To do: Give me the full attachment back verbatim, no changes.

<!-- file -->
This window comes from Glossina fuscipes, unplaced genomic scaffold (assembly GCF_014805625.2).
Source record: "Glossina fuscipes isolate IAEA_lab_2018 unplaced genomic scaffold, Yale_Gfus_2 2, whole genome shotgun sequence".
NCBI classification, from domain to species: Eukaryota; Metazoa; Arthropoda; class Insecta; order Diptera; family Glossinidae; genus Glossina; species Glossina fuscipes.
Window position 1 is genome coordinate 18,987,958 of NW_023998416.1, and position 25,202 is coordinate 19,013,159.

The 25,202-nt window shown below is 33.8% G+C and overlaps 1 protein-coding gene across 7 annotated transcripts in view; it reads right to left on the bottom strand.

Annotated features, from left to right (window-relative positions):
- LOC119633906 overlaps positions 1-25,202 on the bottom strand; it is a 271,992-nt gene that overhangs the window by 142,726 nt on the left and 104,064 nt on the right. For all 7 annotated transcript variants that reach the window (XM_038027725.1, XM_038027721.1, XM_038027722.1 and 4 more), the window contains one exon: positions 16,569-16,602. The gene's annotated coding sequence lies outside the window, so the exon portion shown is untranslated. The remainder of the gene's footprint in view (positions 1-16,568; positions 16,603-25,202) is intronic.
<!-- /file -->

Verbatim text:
This window comes from Glossina fuscipes, unplaced genomic scaffold (assembly GCF_014805625.2).
Source record: "Glossina fuscipes isolate IAEA_lab_2018 unplaced genomic scaffold, Yale_Gfus_2 2, whole genome shotgun sequence".
NCBI classification, from domain to species: Eukaryota; Metazoa; Arthropoda; class Insecta; order Diptera; family Glossinidae; genus Glossina; species Glossina fuscipes.
Window position 1 is genome coordinate 18,987,958 of NW_023998416.1, and position 25,202 is coordinate 19,013,159.

The 25,202-nt window shown below is 33.8% G+C and overlaps 1 protein-coding gene across 7 annotated transcripts in view; it reads right to left on the bottom strand.

Annotated features, from left to right (window-relative positions):
- LOC119633906 overlaps positions 1-25,202 on the bottom strand; it is a 271,992-nt gene that overhangs the window by 142,726 nt on the left and 104,064 nt on the right. For all 7 annotated transcript variants that reach the window (XM_038027725.1, XM_038027721.1, XM_038027722.1 and 4 more), the window contains one exon: positions 16,569-16,602. The gene's annotated coding sequence lies outside the window, so the exon portion shown is untranslated. The remainder of the gene's footprint in view (positions 1-16,568; positions 16,603-25,202) is intronic.